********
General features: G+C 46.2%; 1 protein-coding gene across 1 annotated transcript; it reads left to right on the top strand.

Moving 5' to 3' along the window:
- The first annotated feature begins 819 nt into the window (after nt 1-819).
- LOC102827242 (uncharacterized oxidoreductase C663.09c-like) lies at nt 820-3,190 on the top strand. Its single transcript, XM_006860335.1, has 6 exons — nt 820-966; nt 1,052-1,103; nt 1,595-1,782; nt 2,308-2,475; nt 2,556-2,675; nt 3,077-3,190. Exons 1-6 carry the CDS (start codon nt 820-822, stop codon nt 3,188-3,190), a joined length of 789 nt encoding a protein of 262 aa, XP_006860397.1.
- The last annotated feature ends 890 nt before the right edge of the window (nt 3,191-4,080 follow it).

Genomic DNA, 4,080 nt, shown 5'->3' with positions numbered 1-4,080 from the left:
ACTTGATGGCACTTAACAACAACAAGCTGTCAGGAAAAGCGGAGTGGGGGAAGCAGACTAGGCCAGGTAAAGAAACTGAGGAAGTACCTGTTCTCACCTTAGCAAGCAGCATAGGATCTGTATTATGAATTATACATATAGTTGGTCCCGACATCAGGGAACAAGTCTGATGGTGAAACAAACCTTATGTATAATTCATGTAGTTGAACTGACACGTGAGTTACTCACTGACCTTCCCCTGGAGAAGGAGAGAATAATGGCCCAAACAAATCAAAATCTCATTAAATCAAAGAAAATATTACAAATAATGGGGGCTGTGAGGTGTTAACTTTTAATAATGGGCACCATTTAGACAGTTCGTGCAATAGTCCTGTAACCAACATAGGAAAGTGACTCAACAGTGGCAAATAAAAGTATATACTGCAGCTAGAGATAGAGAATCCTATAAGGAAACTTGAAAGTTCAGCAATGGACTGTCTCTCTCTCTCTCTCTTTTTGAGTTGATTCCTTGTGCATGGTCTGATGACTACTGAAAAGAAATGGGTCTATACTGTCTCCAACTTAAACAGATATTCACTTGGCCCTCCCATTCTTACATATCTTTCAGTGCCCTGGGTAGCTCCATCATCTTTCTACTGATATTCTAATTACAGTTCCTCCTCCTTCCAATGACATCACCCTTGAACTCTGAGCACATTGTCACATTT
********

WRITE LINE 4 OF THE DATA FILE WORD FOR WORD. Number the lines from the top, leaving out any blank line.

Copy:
- LOC102827242 (uncharacterized oxidoreductase C663.09c-like) lies at nt 820-3,190 on the top strand. Its single transcript, XM_006860335.1, has 6 exons — nt 820-966; nt 1,052-1,103; nt 1,595-1,782; nt 2,308-2,475; nt 2,556-2,675; nt 3,077-3,190. Exons 1-6 carry the CDS (start codon nt 820-822, stop codon nt 3,188-3,190), a joined length of 789 nt encoding a protein of 262 aa, XP_006860397.1.